Kids for Kids

Providing Hope for Women and Children in Sudan

Kids for Kids

Reading Time: 5 minutes

      Never underestimate the ability of one person to make a difference.  That’s what Englishwoman Patricia Parker did over 20 years ago when visiting her son, a foreign diplomat in Khartoum, the capital of the Republic of Sudan in Africa. 

     Patricia had been active in many charities in England, so when the director of Save the Children invited her to learn more about the plight of women and children in Darfur, a volatile region in the western part of the country, she eagerly accepted the offer. 

    “On our journey, we encountered a nine-year-old boy walking alone in the blistering heat of the desert,” she explained. “I was shocked to hear this was a regular task, trekking seven hours each way to fetch water for his family. It was a dangerous situation for anyone because of the ongoing warfare in the region and the possibility of being attacked or kidnapped. We wanted to help him and learn more about his situation. Why did he have to travel so far for a small amount of water when Darfur has the largest underground water reservoir in Africa?”   

    Patricia soon learned the family lived in desperate poverty, with no access to water or nutritional food. They were huddled together in a deplorable hut among hordes of other women in children — left alone to fend for themselves while fathers and older sons were fighting the ongoing civil war between the people of Darfur and the government of Sudan. Violence and despair continue to be everyday occurrences, ravaging the region with constant fear. It was a precarious attempt to visit the boy’s mother waiting for his return, but instinct spurred Patricia on to investigate. 

     “Initially, I thought if I raised enough money, we could build a hand pump to access water near this boy’s refugee camp, but then I realized we could do more. The family had three little goats that provided milk and nourishment for the boy and his siblings. Imagine if others could also have their own goats and access to fresh water? It could change lives and sustain these deserving women and children.  I knew I had to do something!”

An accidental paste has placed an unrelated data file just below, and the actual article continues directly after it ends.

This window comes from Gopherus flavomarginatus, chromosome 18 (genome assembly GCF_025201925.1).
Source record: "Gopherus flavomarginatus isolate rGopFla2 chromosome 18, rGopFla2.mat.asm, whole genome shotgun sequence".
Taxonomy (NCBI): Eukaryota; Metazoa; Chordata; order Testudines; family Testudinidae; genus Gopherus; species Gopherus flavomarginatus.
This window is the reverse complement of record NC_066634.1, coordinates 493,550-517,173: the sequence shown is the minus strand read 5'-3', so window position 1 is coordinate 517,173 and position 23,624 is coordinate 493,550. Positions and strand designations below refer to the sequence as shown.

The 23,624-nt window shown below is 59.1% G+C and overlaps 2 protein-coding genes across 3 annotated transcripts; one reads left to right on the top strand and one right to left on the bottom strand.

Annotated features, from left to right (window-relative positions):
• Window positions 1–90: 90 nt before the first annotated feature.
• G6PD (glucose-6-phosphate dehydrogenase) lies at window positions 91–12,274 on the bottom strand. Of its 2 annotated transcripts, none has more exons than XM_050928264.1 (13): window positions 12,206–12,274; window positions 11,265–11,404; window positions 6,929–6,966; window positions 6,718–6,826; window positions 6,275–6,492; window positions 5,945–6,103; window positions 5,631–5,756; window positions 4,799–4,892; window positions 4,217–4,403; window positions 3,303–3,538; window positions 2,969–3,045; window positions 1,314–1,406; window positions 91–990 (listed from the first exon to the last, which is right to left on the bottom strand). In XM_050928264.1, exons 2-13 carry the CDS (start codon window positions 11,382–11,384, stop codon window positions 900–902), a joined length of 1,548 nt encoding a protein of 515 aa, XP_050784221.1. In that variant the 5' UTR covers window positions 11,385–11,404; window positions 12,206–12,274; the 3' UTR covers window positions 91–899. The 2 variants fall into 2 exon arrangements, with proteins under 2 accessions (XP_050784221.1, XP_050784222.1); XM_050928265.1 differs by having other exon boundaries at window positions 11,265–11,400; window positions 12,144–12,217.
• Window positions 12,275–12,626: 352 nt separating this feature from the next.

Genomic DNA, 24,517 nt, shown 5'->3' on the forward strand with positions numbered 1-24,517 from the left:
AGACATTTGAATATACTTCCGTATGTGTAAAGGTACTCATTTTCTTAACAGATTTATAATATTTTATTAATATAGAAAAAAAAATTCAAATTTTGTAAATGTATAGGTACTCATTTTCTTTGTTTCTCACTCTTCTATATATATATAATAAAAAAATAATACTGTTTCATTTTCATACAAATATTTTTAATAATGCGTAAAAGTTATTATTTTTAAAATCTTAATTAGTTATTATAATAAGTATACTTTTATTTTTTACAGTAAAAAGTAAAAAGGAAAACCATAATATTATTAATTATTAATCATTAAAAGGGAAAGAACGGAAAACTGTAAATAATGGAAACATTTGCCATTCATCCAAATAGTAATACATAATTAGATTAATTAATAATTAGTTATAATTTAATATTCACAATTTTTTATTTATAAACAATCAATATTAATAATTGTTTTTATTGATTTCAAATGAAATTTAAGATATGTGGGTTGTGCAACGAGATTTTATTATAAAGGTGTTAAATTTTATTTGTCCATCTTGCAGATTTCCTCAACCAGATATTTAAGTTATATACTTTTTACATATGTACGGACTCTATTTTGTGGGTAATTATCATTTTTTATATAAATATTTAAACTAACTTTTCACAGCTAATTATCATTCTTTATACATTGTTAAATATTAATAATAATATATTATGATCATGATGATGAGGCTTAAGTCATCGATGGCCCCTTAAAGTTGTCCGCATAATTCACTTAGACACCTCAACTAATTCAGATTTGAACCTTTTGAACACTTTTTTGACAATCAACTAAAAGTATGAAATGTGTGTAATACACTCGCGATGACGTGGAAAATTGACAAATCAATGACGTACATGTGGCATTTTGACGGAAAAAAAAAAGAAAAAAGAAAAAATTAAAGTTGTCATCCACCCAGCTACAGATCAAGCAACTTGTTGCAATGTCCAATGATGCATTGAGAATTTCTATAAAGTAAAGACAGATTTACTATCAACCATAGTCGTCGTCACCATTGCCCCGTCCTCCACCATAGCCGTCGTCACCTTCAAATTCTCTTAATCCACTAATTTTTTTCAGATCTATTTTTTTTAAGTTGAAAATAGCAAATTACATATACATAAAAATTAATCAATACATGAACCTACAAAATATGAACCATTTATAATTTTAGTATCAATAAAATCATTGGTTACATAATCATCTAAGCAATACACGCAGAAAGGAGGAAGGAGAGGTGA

Patricia will undoubtedly say what transpired next was accomplished because of many caring individuals. Still, she was the one who witnessed a dire situation and planted the seeds of hope by forming a non-profit organization to help alleviate unimaginable hardships endured by families struggling to survive in remote villages in the barren desertland of Darfur. 

     Instead of a carefree vacation visiting her son, Patricia planned and began contacting individuals in England, Sudan, and other countries. It took a bit of time and legwork, but soon Kids for Kids was established with a mission statement that continues to ring true today: “We don’t believe in charity — we believe in helping people to help themselves.” 

      The main focus with Kids for Kids is their goat program, where five regional does are loaned to a family, along with one buck shared between three families, providing milk for the children and forming the nucleus of a little flock. Dairy goats in Sudan are primarily Nubian, Desert, Nilotic and Taggar breeds. 

       After two years, the women pass on five kids to another family in need. It’s an ongoing program involving more goats and villagers annually. It’s also an opportunity for the women to learn about generating an income by selling milk and yogurt.